Golden Nuggets from the Oracle

The text below was taken directly from the Berkshire Hathaway 2017 Chairman’s Letter, written by Warren E. Buffett. The notes in italics below represent 7258’s commentary.

• Investing is an activity in which consumption today is forgone in an attempt to allow greater consumption at a later date. “Risk” is the possibility that this objective won’t be attained.

• American investors pay staggering sums of money annually to advisors, often incurring several layers of consequential costs. In the aggregate, do these investors get their money’s worth? Indeed, again, in the aggregate, do these investors get anything from their outlays?

  • Investors must consider the total cost of portfolio management: advisor fees, fund expenses, manager fees and tax costs – each of these can and should be controlled/considered. All too often, prospective clients ask about advisor fees and ignore the rest.

Berkshire shares have suffered four truly major dips. Here are the gory details:

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This table offers the strongest argument I can muster against ever using borrowed money to own stocks. There is simply no telling how far stocks can fall in a short period. Even if your borrowings are small and your holdings are not immediately threatened by the plunging market, your mind may well become rattled by scary headlines and breathless commentary. And an unsettled mind will not make good decisions.

In the next 53 years our shares (and others) will experience declines resembling those in the table. No one can tell you when those will happen.  The light at any time can go from green to red without pausing at yellow.

The evidence suggests investors do not handle volatility well; many will sell into market weakness. While buying high makes people feel better, selling low is destructive to the accumulation of long-term wealth. The first week in February was a short test (more like a pop quiz) of an individual’s ability to live comfortably with the amount of equity exposure in their portfolios.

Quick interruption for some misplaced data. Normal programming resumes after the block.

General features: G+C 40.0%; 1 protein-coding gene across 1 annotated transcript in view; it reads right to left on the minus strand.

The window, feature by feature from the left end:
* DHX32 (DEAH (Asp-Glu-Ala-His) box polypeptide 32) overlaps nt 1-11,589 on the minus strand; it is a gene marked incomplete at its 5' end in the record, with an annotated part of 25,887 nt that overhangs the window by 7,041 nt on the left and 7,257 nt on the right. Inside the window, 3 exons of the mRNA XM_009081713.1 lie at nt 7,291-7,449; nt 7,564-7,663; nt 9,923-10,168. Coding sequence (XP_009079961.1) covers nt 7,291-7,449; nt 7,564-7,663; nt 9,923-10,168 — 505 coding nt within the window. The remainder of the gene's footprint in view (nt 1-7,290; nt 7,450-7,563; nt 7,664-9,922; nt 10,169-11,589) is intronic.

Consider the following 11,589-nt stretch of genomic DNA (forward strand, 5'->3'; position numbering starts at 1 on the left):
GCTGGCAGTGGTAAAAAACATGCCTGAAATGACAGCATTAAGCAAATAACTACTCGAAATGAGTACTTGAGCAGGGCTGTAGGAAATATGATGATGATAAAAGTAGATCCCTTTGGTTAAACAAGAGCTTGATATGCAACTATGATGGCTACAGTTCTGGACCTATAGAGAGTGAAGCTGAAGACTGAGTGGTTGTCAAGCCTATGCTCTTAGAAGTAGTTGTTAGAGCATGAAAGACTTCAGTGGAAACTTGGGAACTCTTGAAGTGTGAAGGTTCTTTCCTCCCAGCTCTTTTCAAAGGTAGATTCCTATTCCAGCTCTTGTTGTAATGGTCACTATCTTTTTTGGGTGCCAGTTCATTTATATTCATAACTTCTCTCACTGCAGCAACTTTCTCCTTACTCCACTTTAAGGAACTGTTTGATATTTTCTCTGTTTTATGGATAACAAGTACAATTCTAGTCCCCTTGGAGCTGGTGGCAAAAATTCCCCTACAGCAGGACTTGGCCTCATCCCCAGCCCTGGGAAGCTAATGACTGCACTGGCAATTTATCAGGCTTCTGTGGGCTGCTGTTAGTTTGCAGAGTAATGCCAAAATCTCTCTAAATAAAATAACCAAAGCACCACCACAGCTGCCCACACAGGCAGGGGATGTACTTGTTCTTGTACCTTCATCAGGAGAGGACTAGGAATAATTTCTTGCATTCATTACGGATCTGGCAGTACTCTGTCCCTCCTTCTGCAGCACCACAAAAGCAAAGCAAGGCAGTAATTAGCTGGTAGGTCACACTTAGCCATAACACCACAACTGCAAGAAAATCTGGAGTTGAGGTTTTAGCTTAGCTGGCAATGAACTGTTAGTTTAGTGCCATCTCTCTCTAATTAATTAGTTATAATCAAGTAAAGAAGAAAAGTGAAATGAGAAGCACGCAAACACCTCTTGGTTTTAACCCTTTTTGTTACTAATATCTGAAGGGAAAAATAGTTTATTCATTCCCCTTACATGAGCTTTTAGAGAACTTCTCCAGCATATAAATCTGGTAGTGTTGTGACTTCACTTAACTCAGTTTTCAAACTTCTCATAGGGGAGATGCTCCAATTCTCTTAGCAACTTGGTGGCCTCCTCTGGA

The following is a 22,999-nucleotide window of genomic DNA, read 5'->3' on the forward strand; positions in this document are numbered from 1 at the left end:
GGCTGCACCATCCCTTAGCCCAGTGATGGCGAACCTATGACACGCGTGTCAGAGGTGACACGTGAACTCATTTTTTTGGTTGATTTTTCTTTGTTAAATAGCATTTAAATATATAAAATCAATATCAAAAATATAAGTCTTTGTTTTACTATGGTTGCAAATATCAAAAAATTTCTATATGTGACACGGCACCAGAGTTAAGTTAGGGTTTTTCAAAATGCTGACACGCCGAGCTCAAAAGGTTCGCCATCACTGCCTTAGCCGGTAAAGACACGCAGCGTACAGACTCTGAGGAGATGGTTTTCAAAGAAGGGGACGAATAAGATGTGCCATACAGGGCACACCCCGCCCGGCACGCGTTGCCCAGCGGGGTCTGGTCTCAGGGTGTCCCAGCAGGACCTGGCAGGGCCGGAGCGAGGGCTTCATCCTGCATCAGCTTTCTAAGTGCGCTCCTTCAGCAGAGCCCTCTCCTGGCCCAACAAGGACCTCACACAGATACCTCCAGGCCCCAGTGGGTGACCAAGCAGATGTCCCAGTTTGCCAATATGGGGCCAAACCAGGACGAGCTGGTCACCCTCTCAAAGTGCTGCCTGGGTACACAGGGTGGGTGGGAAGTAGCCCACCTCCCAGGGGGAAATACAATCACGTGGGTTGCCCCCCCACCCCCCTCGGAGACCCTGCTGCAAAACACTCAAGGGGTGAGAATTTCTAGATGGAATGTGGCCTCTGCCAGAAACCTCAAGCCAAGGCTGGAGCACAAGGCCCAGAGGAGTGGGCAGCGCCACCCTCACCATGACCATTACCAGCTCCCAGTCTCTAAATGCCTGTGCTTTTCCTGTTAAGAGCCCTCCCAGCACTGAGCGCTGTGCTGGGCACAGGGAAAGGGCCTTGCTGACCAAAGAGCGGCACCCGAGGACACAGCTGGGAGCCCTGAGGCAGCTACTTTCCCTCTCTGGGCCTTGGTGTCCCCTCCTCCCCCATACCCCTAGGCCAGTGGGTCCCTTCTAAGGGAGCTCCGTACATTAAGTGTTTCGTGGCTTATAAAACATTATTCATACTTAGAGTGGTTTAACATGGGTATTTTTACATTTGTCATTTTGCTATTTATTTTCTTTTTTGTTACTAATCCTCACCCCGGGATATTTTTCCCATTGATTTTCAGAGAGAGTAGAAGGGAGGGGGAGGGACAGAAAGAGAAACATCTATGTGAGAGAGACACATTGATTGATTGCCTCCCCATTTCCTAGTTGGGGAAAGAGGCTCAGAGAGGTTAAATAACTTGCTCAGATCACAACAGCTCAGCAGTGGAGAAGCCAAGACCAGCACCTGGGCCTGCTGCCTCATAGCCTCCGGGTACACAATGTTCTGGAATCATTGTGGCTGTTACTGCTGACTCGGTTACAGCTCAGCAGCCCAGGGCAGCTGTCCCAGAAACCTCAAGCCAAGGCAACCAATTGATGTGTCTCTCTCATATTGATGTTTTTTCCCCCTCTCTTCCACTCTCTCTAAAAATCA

• Though markets are generally rational, they occasionally do crazy things. Seizing the opportunities then offered does not require great intelligence, a degree in economics or a familiarity with Wall Street jargon such as alpha and beta.  What investors then need instead is an ability to both disregard mob fears and enthusiasm and instead to focus on a few simple fundamentals. A willingness to look unimaginative for a sustained period – or to even look foolish – is also essential.

There is no better example of this right now than people abandoning value stocks in favor of growth – just like they did in the late 90’s.  Note that the 98-00 pullback in Berkshire shares (see the table above) was not related to a bear market; this was primarily a result of the dot com bubble when value was out of favor. 2018 feels awfully similar to 98-00.


  • From Kipling’s If:

“If you can keep your head when all about you are losing theirs . . .
If you can wait and not be tired by waiting . . .
If you can think – and not make thoughts your aim . . .
If you can trust yourself when all men doubt you . . .
Yours is the Earth and everything that’s in it . . .”

Our favorite Buffett adage: be greedy when people are fearful; be fearful when people are greedy.

  • I want to quickly acknowledge in any day, week, or even year stocks will be riskier – far riskier – than short-term US bonds. As an investor’s investment horizon lengthens, however, a diversified portfolio of US equities becomes progressively less risky than bonds, assuming that the stocks are purchased at a sensible multiple of earnings relative to then-prevailing interest rates.   

While we have concerns about the equity markets, we completely agree with Mr. Buffett here. The question in our minds is whether the current market is trading at a sensible price-to-earnings multiple. Markets are certainly priced to perfection . . . but they’ve proven they can stay that way for long periods of time . . .until they aren’t.

It is a terrible mistake for investors with long-term horizons – among them, pension funds, college endowments, and savings-minded individuals – to measure their investment “risk” by their portfolio’s ratio of stocks to bonds. Often, high-grade bonds in an investment portfolio increase its risk. 

Inflation has been benign for a long period of time and bonds aren’t the best investment in an inflationary environment.  The longer the time horizon, the higher the requisite equity exposure.

Performance comes, performance goes. Fees never falter.
Enough said.

Eric Holt